Duncan-Andrade, Jeffrey M R; “Urban Youth and the Counter-Narration of Inequality”. Transforming Anthropology, 15:1 (April 2007), p.26-37
The researcher, Jeffrey Duncan Andrade, examined research that showed that urban youth of color spend up to 6 and one half hours per day engaged with electronic media. This investment in electronic media by urban youth has led a number of organizations to issue statements urging schools and communities to create a critical media literacy curriculum. The need for this curriculum is espoused because of the often negative depictions of urban youth and their communities in popular media. The researcher decided to do something about this problem and partake in and advise a 6 week seminar for urban 11th grade students regarding social issues and the media’s depiction of them. The researcher engaged the participants in intensive 6 day sessions and readings and discussions regarding race and socio-economic status in popular media and the political systems that surround them. The participants in the seminar were all 11th grade students in Title 1 school with a grade point average between 1.5 and 3.8. This range of grade point averages was important because the researcher wanted to demonstrate that any student no matter their academic standing could participate in such seminars and discussions and be motivated to produce academic projects by the end of the research.
Throughout the course the students in the seminar were encouraged and asked to provide responses to the injustices they studied and saw through forms of media. Students cumulative project would be a number of essays and media projects which they would present at the end of the seminar. The researcher found strong qualitative evidence that any student, no matter grade point average, was able to be no only engaged in but successful in producing academic material when the topic related so close to their lived experiences. The researcher believes that to effectively teach literacy to urban youth we must expose them to topics and activities that relate to their current reality and leverages their real and lived experiences.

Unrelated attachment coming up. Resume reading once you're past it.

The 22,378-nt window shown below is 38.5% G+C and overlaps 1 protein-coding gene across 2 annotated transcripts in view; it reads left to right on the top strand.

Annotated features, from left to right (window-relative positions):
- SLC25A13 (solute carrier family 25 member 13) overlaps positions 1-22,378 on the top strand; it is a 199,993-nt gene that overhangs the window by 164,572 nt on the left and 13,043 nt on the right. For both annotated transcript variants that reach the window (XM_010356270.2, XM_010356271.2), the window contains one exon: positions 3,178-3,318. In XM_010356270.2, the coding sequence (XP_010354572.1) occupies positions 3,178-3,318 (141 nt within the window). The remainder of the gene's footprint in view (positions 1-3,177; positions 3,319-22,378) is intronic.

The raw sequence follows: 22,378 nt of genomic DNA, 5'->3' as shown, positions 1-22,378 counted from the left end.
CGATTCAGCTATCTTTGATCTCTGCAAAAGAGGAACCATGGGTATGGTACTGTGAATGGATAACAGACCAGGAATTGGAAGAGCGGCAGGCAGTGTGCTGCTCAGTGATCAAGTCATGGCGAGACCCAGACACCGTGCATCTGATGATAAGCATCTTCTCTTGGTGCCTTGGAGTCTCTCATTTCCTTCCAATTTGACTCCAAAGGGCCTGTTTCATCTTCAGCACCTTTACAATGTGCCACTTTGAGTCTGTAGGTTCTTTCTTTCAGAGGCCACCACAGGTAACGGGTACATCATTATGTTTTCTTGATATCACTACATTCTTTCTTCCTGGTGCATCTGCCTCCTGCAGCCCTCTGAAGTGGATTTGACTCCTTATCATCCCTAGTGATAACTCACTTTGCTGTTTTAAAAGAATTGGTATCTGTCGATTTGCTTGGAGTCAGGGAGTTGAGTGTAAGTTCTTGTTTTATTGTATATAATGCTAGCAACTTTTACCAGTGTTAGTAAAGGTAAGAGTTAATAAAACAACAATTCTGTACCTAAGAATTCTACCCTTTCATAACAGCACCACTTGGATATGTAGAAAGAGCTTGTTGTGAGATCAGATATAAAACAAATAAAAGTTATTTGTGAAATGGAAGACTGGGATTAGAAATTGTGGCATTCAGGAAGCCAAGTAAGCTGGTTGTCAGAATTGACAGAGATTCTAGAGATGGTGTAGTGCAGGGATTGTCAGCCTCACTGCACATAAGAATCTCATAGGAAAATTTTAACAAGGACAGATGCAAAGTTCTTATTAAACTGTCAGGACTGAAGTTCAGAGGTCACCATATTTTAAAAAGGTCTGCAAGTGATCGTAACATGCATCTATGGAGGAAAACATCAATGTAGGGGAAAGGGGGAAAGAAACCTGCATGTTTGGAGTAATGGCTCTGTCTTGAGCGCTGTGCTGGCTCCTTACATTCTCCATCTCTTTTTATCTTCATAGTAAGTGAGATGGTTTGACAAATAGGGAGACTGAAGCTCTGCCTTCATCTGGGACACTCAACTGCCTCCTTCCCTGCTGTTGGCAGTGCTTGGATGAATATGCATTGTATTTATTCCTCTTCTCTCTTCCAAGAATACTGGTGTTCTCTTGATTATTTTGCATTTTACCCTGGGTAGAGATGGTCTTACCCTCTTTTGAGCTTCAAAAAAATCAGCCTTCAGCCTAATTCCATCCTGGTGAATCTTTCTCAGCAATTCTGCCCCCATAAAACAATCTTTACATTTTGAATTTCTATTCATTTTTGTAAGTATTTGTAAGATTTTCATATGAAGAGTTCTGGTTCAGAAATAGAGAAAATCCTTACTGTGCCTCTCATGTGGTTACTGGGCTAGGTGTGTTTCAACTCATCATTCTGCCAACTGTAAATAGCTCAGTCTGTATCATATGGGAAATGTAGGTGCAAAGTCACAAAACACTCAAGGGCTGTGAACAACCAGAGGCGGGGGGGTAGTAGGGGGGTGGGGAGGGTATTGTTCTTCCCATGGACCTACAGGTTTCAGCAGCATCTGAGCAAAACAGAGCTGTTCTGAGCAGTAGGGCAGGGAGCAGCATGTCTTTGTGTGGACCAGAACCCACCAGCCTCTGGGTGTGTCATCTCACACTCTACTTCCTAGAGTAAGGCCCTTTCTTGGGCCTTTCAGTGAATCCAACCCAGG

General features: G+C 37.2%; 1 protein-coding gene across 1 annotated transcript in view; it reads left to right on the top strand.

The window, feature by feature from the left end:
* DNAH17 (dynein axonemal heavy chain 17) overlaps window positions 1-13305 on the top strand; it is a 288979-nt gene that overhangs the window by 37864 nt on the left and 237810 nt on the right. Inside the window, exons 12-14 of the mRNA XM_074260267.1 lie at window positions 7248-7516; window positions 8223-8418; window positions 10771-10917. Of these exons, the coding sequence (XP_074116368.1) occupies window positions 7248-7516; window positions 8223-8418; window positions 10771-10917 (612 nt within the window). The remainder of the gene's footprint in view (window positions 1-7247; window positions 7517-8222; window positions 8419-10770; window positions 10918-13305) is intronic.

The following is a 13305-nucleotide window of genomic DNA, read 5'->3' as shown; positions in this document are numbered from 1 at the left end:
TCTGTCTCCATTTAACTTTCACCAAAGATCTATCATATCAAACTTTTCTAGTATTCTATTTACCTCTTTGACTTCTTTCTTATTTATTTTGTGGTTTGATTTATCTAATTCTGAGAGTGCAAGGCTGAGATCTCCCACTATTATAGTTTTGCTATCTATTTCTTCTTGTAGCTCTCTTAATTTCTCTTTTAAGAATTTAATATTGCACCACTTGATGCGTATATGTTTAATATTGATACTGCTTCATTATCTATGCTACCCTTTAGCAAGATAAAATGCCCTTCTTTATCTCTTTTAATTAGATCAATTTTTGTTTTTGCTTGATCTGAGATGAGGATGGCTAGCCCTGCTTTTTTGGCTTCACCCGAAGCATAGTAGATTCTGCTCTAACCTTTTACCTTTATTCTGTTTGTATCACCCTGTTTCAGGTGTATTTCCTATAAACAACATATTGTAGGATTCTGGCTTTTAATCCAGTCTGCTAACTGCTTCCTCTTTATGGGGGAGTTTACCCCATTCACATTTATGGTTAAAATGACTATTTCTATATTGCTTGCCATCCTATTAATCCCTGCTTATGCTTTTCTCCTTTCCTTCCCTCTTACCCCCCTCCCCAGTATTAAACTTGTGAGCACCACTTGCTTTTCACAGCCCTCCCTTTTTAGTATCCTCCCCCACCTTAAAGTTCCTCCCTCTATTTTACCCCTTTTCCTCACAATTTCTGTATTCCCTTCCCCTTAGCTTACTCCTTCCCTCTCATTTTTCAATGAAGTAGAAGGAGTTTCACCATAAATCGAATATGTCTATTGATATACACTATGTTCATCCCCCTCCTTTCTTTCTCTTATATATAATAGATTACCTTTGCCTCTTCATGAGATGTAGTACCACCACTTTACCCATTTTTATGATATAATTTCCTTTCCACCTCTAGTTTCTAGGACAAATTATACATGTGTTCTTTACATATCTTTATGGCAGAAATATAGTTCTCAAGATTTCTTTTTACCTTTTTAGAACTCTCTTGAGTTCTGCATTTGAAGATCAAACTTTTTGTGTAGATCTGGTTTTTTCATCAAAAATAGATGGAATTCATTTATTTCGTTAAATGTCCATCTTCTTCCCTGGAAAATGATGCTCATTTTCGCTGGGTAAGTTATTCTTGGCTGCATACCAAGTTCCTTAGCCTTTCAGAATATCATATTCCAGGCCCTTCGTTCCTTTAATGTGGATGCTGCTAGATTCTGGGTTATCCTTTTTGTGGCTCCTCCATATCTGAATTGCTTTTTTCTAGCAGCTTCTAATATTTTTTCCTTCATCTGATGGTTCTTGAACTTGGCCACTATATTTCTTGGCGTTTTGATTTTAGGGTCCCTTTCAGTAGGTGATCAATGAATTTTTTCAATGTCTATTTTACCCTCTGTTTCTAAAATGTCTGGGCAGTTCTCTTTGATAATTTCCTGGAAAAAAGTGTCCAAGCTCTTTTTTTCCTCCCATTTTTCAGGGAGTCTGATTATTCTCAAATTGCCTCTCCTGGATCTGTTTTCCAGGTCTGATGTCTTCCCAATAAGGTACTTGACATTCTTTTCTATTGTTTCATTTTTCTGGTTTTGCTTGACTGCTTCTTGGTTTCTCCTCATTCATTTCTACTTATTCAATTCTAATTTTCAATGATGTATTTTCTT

The author organizes the article by first explaining the historical context behind his work before jumping into what has happened. After explaining the historical context of his interests the author proceeds to give more understanding of the community and context in which he will be conducting his action research. The author explains the histories of his community as well as of the students who live within it. After this he goes on to explain the research project and what he will be having students do. Finally we are narrrated through the research process for the students and how it has affected them and their interests in education. Finally the author finishes with some closing thoughts and implications of his study.
Contribution to Field
The author differentiates his research in this area by differentiating his work from “scholarly” articles and explains that it will be action research that is relevant to the here and now and the communities in which he works. The contribution is significant even though there is no hard quantitative data to go with his study. He is able to present evidence of increased student achievement and engagement through the culturally responsive practices that he preaches.
The author is trying to demonstrate that for urban youth to be successful we must leverage their experiences with our content. He believes that when we have students engaging in things that matter to them right then we will find real results. Also the author is showing that students can be at the forefront of fighting for equality because they share a perspective that adults do not.
The main data collection in this article is qualitative. The author points to the success of all of the students from those with a 1.8 G.P.A. to those with a 3.8 G.P.A. He points to the use of the student work in national workshops and conferences to the reality which is that the students were successful when content mattered to them.
The findings point to the fact that content matters to our students. Quite simply put, when the content of a class relates to the lived experiences of students, students are more engaged and successful. We find that the current content of classrooms is embedded with themes of institutional racism that do not leverage the experiences and wisdom of urban youth of color. The researcher points to the success of the students attending the summer as evidence that all students can be successful if we are willing to evolve our instruction and our classrooms to their needs.
The author also makes a poignant point about the possibility for our students to be architects of fighting for equality because the problem affects them most directly. Students must face the inequality in schools and instruction everyday and if we empower them to do something about it, they will.
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